Employment Not to Compete Contract

Jan 28, 2017

4.2 years. That’s the median number of years that employees stay with an employer as of January 2016 according to the United States Department of Labor’s Bureau of Labor Statistics. That’s down from 4.6 years in January 2014 and January 2012. The median number of years had been trending up since 2000 when the median was 3.5 years. Interesting, but what’s that mean for employers? It means you have to deal with employees coming and going. Let’s focus on the going: when an employee leaves, they can take clients with them unless employers take steps to protect those relationships. This can be done through a contract containing a “covenant” (or promise) not to compete. In Iowa, it is a best practice to condition hiring or receiving a promotion on signing the contract not compete. However, courts in this jurisdiction have found that an employee’s continued employment is sufficient consideration to support the contract.

Iowa law relies on a three factor test to determine if an agreement not to compete is enforceable: (1) the agreement must be necessary for the protection of the employer’s business, (2) not unreasonably restrictive of the employee’s rights to find new employment, and (3) not prejudicial to the public interest. Under the necessity test, key factors would be whether the employee works in a position which results in close, personal contact with an employer’s clients and whether the employee would be in a position to take the customer along when the employee leaves for a new job. (A good example is a sales person…) Another key factor would be where the employer provided specialized or technical training and skills that the employee can take with them (and are important to the customer relationship). A third key factor would be where the employee knows trade secret or confidential business information about his or her employer that they could take to the competitor and whether they may “inevitably disclose” such information in their new role.

Under the reasonableness test, courts consider time and geography. Is the time period for which the employee is restricted reasonably related to the time needed for the prior relationships to fade? Or for the employer’s new top saleswoman to grow and solidify their customer relationships? As one Iowa court case contemplated: is there ample time to succeed after the employee leaves? Or is it long enough for the confidential business information to grow stale? A commonly enforced time period is around two years. Also, is the geographic restriction reasonable? If the employer’s client base is in Iowa and Missouri, then the agreement not to compete should not be nationwide.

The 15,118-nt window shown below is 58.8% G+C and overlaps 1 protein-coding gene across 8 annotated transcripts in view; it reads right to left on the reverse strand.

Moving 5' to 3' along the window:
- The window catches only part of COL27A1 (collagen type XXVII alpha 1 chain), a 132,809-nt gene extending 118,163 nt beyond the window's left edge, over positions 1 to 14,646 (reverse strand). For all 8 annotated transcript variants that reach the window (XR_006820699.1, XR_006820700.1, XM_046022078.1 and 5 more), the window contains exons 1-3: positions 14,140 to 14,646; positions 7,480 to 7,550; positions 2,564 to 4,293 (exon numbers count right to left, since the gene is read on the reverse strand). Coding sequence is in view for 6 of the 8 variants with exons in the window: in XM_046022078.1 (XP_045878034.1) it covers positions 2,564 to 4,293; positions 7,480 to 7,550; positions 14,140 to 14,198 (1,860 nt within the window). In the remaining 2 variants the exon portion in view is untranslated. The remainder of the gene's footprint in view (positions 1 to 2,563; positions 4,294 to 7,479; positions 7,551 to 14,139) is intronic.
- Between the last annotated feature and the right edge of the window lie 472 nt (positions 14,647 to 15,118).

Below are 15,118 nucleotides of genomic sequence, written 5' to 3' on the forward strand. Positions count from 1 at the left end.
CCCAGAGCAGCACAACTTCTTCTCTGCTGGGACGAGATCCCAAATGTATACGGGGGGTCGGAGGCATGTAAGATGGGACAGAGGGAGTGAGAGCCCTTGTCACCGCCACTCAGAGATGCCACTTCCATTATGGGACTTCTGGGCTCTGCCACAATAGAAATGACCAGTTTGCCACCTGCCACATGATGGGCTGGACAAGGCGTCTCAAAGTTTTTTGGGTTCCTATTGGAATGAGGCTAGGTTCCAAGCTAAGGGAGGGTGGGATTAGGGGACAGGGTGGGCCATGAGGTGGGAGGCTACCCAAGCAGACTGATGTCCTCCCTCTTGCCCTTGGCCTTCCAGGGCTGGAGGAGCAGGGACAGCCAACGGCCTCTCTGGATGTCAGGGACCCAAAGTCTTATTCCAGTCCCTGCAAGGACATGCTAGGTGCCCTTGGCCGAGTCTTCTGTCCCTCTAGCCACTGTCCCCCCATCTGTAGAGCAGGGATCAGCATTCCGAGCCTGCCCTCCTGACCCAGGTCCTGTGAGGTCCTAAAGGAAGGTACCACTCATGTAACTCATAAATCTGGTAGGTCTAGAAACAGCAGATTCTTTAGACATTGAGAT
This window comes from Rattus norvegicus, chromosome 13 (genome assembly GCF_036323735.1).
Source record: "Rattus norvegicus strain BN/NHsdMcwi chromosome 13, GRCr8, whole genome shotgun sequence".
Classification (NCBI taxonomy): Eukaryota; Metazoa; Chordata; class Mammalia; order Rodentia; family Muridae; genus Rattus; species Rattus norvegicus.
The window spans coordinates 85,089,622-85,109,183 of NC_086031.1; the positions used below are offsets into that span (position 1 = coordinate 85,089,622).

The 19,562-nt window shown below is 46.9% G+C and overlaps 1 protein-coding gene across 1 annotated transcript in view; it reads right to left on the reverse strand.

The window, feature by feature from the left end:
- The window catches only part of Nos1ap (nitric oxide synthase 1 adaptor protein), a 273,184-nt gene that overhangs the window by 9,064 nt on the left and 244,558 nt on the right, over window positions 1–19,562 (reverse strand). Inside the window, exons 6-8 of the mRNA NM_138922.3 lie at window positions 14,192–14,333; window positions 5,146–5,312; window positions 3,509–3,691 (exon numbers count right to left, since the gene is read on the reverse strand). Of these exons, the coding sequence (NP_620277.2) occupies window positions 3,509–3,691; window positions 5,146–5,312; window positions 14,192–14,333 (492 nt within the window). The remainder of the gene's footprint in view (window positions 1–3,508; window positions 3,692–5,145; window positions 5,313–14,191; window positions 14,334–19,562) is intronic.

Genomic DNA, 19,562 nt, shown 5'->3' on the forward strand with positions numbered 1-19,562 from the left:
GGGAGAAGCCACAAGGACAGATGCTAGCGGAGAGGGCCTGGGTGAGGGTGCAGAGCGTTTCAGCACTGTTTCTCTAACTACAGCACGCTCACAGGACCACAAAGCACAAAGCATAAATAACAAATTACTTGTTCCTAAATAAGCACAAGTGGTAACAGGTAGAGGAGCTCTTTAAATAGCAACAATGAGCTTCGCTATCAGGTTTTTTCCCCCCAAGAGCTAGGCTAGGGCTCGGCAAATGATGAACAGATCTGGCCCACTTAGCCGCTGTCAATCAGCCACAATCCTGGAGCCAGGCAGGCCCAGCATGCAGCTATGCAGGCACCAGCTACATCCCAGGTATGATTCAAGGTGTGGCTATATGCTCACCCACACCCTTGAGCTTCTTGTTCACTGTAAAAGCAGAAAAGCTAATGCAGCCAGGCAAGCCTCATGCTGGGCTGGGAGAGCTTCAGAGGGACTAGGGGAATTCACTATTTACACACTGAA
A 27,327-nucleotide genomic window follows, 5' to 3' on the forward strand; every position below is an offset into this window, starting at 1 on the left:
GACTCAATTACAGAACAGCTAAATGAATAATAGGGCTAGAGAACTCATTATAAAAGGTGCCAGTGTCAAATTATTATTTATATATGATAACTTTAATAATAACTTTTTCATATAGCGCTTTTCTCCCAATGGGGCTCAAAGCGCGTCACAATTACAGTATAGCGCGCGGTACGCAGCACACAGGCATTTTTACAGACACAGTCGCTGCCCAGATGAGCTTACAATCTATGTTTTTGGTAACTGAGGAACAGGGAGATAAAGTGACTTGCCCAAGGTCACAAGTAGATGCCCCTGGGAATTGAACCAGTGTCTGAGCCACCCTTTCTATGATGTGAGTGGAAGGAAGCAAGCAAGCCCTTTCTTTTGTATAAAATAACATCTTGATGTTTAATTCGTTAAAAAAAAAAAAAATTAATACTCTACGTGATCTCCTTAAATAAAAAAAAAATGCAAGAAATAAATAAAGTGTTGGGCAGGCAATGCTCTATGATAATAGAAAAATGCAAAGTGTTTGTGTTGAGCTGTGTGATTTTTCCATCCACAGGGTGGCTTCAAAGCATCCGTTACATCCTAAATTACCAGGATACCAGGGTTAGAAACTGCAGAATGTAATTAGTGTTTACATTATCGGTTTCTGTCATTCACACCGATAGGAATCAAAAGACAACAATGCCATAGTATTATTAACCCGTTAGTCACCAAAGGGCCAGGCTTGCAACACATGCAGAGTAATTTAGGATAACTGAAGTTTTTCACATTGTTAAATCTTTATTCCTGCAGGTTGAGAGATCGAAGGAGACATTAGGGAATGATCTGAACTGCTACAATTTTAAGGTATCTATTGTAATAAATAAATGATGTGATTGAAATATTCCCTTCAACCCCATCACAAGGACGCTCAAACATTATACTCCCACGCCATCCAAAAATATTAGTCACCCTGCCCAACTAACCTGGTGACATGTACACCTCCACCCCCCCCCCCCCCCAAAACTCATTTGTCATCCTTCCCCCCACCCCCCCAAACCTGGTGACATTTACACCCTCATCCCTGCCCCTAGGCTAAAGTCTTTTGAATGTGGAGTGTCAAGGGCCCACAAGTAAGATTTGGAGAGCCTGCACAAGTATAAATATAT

Under the public policy test, the courts consider whether the public would be harmed by enforcement of the agreement not to compete. As an example in one Iowa case, the court determined that enforcement of the agreement “simply prevented a new company from entering the market place [for a period of time]” and “did not result in a monopoly or even a reduction in the number of companies” who performed that type of work.

Since employers bear the burden of proof in a court case regarding breaching such a contract or in a court case seeking to prevent a former employee from beginning work at a competitor, employers should consider the actual evidence supporting these tests when crafting any agreement not to compete.

If you have questions regarding Employment Law or Not to Compete Agreements please contact Amy L. Reasner at Lynch Dallas, P.C. at areasner@lynchdallas.com or 319-365-9101.

Category: Employment Law

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